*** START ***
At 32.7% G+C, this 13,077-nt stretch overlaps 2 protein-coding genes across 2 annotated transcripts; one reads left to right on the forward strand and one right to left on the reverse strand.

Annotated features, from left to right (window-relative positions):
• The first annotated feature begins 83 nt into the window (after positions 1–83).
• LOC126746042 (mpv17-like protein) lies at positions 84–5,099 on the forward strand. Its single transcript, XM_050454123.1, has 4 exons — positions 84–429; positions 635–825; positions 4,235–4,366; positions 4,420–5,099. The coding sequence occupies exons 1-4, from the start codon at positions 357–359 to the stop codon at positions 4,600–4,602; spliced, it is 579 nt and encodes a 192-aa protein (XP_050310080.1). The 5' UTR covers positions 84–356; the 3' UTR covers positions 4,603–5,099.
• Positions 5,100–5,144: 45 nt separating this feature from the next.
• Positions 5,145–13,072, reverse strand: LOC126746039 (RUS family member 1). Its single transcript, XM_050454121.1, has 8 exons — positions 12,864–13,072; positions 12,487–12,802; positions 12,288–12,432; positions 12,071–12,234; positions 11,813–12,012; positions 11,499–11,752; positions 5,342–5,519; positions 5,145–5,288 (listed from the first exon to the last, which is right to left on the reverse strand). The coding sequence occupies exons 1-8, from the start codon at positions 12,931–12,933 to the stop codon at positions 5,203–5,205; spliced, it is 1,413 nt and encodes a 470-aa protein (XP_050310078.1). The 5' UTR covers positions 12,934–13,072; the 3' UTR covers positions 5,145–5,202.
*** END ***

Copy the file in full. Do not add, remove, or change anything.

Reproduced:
At 32.7% G+C, this 13,077-nt stretch overlaps 2 protein-coding genes across 2 annotated transcripts; one reads left to right on the forward strand and one right to left on the reverse strand.

Annotated features, from left to right (window-relative positions):
• The first annotated feature begins 83 nt into the window (after positions 1–83).
• LOC126746042 (mpv17-like protein) lies at positions 84–5,099 on the forward strand. Its single transcript, XM_050454123.1, has 4 exons — positions 84–429; positions 635–825; positions 4,235–4,366; positions 4,420–5,099. The coding sequence occupies exons 1-4, from the start codon at positions 357–359 to the stop codon at positions 4,600–4,602; spliced, it is 579 nt and encodes a 192-aa protein (XP_050310080.1). The 5' UTR covers positions 84–356; the 3' UTR covers positions 4,603–5,099.
• Positions 5,100–5,144: 45 nt separating this feature from the next.
• Positions 5,145–13,072, reverse strand: LOC126746039 (RUS family member 1). Its single transcript, XM_050454121.1, has 8 exons — positions 12,864–13,072; positions 12,487–12,802; positions 12,288–12,432; positions 12,071–12,234; positions 11,813–12,012; positions 11,499–11,752; positions 5,342–5,519; positions 5,145–5,288 (listed from the first exon to the last, which is right to left on the reverse strand). The coding sequence occupies exons 1-8, from the start codon at positions 12,931–12,933 to the stop codon at positions 5,203–5,205; spliced, it is 1,413 nt and encodes a 470-aa protein (XP_050310078.1). The 5' UTR covers positions 12,934–13,072; the 3' UTR covers positions 5,145–5,202.